- Original article
- Open Access
A mixture theory-based concrete corrosion model coupling chemical reactions, diffusion and mechanics
- Arthur J. Vromans^{1, 2}Email author,
- Adrian Muntean^{2} and
- Fons van de Ven^{1}
https://doi.org/10.1186/s40736-018-0039-6
© The Author(s) 2018
- Received: 17 May 2018
- Accepted: 7 August 2018
- Published: 31 August 2018
Abstract
A 3-D continuum mixture model describing the corrosion of concrete with sulfuric acid is built. Essentially, the chemical reaction transforms slaked lime (calcium hydroxide) and sulfuric acid into gypsum releasing water. The model incorporates the evolution of chemical reaction, diffusion of species within the porous material and mechanical deformations. This model is applied to a 1-D problem of a plate-layer between concrete and sewer air. The influx of slaked lime from the concrete and sulfuric acid from the sewer air sustains a gypsum creating chemical reaction (sulfatation or sulfate attack). The combination of the influx of matter and the chemical reaction causes a net growth in the thickness of the gypsum layer on top of the concrete base. The model allows for the determination of the plate layer thickness h=h(t) as function of time, which indicates both the amount of gypsum being created due to concrete corrosion and the amount of slaked lime and sulfuric acid in the material. The existence of a parameter regime for which the model yields a non-decreasing plate layer thickness h(t) is identified numerically. The robustness of the model with respect to changes in the model parameters is also investigated.
Keywords
- Reaction-diffusion
- Mechanics
- Mixture theory
- Concrete corrosion
- Sulfatation attack
Mathematics Subject Classification (2010)
- Primary 74D05
- 74F20
- secondary 74B05
- 74F10
- 74F25
PACS Codes
- Primary 47.70.Fw
- 83.10.Ff
- secondary 46.70.-p
- 47.10.Ab
- 83.60.Bc
Introduction
Forecasting concrete corrosion is a major issue in civil engineering due to its potential of drastically decreasing the lifespan of constructions such as sewers, bridges and dams, see e.g. [13, 33, 35]. As an example, the differences in mechanical properties between gypsum and concrete result in volume expansion, cracking, and decrease in load-bearing capacity of the concrete resulting in compromised structural integrity followed by expensive repairs, construction replacements or even accidents due to (partial) collapse [19, 38] resulting in major costs for society [14, 39].
We focus on three related topics: Firstly, we aim to construct a 3-D continuum mixture model describing concrete corrosion capable of exhibiting realistic behaviour of the growth of a concrete layer due to the formation of gypsum inside the concrete layer. Secondly, we apply the new model to a specific 1-D situation of the concrete layer and investigate the validity of the behavior of this 1-D model with respect to physical constraints and expected physical behavior. Finally, we investigate the parameter dependence of both the time span of realistic behavior and growth of the concrete layer for the 1-D model.
Even though concrete is a heterogeneous material, a lot of research has been done relying on continuum models, where the heterogeneity details are averaged out. In [26] the reader can find a short historical overview of the use of continuum models in concrete research. Similar to the continuum models from [26], the authors of ref. [31] proposed a composite material model of concrete with an explicit volume division into mortar and aggregate. These models were mostly created to better describe the behavior of concrete under high stresses, and, hence, to predict the cracking behavior observed in the experiments reported in [26, 31]. The mathematical community has addressed this corrosion issue mainly from a single-scale or multiple-scale reaction-diffusion perspective. Usually, the single scale approach involves one or two moving sharp reaction interfaces [1, 12, 17, 18, 29, 30], while the multiple scale setting prefers exploiting a better understanding of the porosity and tortuosity of the material without involving free boundaries [2, 10, 16]. There are still a number of open issues concerning on how poro-mechanics of the material couples with chemical reactions, flow, diffusion and heat transfer hindering a successful forecast of the durability of the concrete exposed to sulfate attack. In this paper, we are interested in understanding and then predicting eventual critical situations occurring before cracking. Particularly, we want to describe the corrosion of concrete by acid attack [37], which usually leads at a later stage to cracking followed by erosion. The main inspiration source for our problem setting is the basic scenario described in [4] which considers a simple reaction mechanism producing gypsum, without involving the ettringite formation.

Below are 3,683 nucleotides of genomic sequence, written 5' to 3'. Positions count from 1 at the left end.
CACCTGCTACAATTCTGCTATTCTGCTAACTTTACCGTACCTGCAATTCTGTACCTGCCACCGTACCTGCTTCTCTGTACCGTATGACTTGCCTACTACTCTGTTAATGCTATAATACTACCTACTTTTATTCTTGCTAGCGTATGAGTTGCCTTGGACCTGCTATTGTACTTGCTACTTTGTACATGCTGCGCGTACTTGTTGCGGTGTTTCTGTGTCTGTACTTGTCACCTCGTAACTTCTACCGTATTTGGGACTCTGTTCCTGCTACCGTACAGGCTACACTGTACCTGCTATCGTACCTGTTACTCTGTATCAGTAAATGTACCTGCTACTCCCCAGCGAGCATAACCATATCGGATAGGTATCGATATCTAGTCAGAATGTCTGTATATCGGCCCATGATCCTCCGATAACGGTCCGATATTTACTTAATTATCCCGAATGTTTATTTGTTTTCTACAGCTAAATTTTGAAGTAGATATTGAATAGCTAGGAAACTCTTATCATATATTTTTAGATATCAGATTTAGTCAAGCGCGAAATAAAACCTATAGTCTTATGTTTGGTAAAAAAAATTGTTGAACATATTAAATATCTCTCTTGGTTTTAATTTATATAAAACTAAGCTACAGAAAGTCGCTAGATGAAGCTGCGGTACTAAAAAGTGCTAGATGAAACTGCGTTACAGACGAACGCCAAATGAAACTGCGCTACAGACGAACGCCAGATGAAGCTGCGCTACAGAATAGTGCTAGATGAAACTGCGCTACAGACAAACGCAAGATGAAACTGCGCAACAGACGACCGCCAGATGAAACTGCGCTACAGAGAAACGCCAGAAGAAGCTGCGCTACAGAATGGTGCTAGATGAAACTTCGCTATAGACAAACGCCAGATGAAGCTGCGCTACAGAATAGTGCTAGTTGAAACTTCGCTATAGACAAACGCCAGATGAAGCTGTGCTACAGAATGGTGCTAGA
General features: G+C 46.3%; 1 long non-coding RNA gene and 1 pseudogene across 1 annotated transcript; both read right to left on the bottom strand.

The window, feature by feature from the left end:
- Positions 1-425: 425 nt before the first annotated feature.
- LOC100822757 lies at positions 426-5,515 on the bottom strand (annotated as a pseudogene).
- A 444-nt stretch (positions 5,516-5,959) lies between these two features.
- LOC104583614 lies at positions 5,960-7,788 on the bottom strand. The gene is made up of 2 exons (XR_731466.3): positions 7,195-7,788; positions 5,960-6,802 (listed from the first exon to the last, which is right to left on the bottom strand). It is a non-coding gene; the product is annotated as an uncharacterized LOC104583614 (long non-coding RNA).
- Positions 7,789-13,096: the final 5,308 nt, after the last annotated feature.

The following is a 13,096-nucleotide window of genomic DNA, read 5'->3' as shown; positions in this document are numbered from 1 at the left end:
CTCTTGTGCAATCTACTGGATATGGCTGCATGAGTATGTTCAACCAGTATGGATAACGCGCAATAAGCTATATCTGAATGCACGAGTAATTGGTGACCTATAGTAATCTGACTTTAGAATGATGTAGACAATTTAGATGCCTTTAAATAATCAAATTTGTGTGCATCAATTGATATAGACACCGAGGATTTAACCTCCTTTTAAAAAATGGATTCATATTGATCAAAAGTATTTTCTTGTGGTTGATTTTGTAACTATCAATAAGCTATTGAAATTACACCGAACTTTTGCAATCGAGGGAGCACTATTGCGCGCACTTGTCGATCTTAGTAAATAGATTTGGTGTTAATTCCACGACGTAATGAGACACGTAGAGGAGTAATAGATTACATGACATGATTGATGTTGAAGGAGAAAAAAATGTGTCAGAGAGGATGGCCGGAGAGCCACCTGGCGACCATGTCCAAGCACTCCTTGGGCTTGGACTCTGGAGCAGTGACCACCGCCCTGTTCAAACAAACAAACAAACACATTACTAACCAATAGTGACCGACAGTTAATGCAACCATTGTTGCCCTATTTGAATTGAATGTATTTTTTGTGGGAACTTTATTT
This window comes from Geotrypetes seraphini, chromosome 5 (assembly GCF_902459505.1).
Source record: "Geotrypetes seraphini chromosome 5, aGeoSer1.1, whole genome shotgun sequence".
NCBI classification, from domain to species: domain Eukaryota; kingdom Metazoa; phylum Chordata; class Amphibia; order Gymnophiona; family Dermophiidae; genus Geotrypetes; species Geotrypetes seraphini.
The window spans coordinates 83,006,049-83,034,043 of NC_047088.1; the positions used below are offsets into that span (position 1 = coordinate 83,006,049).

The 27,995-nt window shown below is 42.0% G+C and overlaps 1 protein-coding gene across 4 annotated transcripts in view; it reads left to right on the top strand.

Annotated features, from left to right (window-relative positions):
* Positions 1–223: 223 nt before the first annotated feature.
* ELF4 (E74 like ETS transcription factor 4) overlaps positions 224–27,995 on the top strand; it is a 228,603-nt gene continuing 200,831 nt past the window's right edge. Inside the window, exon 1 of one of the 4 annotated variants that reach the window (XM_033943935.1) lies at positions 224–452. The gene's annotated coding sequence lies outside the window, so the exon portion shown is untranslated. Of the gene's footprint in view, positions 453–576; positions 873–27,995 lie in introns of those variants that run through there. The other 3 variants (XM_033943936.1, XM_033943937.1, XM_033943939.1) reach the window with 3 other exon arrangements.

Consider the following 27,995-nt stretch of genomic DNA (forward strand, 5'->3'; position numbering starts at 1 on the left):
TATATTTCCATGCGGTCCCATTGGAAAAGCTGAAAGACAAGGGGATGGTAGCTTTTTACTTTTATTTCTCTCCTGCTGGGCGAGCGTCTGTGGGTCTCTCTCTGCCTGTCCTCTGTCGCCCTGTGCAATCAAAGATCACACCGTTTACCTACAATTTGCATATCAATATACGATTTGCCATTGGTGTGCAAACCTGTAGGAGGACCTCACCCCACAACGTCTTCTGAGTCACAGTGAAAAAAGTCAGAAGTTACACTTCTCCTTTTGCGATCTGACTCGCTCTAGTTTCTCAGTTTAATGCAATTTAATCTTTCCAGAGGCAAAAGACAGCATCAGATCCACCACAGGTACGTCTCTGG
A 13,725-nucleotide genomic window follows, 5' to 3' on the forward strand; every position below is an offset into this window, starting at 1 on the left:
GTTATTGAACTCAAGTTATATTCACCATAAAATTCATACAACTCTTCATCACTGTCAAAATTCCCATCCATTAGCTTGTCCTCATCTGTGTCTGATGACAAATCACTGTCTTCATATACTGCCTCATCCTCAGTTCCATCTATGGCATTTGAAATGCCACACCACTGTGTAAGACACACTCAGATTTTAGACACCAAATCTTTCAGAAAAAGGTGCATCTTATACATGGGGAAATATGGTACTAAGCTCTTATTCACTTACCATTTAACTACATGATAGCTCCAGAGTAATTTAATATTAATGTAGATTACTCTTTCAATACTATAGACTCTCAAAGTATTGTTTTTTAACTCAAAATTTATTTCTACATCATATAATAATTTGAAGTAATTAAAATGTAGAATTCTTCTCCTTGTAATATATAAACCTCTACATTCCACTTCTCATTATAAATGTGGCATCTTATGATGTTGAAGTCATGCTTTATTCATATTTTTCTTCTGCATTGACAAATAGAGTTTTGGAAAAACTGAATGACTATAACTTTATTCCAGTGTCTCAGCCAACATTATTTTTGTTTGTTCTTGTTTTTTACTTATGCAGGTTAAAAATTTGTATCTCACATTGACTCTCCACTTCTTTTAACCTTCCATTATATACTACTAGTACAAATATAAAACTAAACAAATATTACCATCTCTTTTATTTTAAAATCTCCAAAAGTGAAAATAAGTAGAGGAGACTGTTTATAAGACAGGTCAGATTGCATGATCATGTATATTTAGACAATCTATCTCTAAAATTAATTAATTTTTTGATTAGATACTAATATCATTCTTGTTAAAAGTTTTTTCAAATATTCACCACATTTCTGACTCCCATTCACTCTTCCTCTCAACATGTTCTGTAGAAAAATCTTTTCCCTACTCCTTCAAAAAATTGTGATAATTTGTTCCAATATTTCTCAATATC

In [4] an isothermal acid attack continuum model for sulfuric acid corrosion was proposed with a similar sewer pipe geometry as in our model, but including also the porosity of the gypsum. This model focussed solely on the creation of hydrogen sulfide and sulfuric acid, which reacts at the boundary to create gypsum. The model assumed that almost all the gypsum was created at the boundary separating the uncorroded concrete causing a moving sharp corrosion front penetrating irreversibly the material. We deviate from this model by assuming that the gypsum reaction gradually takes place in the full domain, and that the corrosion front is caused by the penetration of sulfuric acid. In some sense our model can be seen as a description of the moving corrosion front in [4] as a fixed bulk reaction domain, and can, therefore, be idealized into a plate-layer model. To avoid describing the exact growth of the involved phases of the material, we take a modeling route in the spirit of the classical mixture theory.